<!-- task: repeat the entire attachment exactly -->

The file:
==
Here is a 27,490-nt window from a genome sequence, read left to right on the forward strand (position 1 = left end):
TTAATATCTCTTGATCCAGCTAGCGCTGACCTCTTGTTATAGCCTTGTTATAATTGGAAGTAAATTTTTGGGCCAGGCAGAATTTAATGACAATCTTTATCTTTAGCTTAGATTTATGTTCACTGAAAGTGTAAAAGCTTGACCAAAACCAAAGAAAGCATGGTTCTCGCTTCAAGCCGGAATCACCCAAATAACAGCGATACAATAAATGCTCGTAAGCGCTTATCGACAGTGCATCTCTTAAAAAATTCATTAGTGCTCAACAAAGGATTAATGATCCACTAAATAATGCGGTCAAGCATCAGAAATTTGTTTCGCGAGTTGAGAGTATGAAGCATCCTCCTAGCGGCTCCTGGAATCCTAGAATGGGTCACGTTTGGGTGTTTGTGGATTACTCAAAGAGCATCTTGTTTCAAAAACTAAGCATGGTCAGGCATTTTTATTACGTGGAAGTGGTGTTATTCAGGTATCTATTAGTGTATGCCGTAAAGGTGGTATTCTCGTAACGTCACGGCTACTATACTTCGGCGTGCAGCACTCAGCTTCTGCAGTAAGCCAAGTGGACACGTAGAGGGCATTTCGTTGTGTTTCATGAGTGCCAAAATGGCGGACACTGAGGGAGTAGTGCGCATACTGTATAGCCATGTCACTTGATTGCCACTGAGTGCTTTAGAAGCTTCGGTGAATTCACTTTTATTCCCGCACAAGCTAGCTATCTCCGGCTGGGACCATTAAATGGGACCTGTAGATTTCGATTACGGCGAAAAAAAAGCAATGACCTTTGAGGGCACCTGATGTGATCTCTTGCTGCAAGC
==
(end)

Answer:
Here is a 27,490-nt window from a genome sequence, read left to right on the forward strand (position 1 = left end):
TTAATATCTCTTGATCCAGCTAGCGCTGACCTCTTGTTATAGCCTTGTTATAATTGGAAGTAAATTTTTGGGCCAGGCAGAATTTAATGACAATCTTTATCTTTAGCTTAGATTTATGTTCACTGAAAGTGTAAAAGCTTGACCAAAACCAAAGAAAGCATGGTTCTCGCTTCAAGCCGGAATCACCCAAATAACAGCGATACAATAAATGCTCGTAAGCGCTTATCGACAGTGCATCTCTTAAAAAATTCATTAGTGCTCAACAAAGGATTAATGATCCACTAAATAATGCGGTCAAGCATCAGAAATTTGTTTCGCGAGTTGAGAGTATGAAGCATCCTCCTAGCGGCTCCTGGAATCCTAGAATGGGTCACGTTTGGGTGTTTGTGGATTACTCAAAGAGCATCTTGTTTCAAAAACTAAGCATGGTCAGGCATTTTTATTACGTGGAAGTGGTGTTATTCAGGTATCTATTAGTGTATGCCGTAAAGGTGGTATTCTCGTAACGTCACGGCTACTATACTTCGGCGTGCAGCACTCAGCTTCTGCAGTAAGCCAAGTGGACACGTAGAGGGCATTTCGTTGTGTTTCATGAGTGCCAAAATGGCGGACACTGAGGGAGTAGTGCGCATACTGTATAGCCATGTCACTTGATTGCCACTGAGTGCTTTAGAAGCTTCGGTGAATTCACTTTTATTCCCGCACAAGCTAGCTATCTCCGGCTGGGACCATTAAATGGGACCTGTAGATTTCGATTACGGCGAAAAAAAAGCAATGACCTTTGAGGGCACCTGATGTGATCTCTTGCTGCAAGC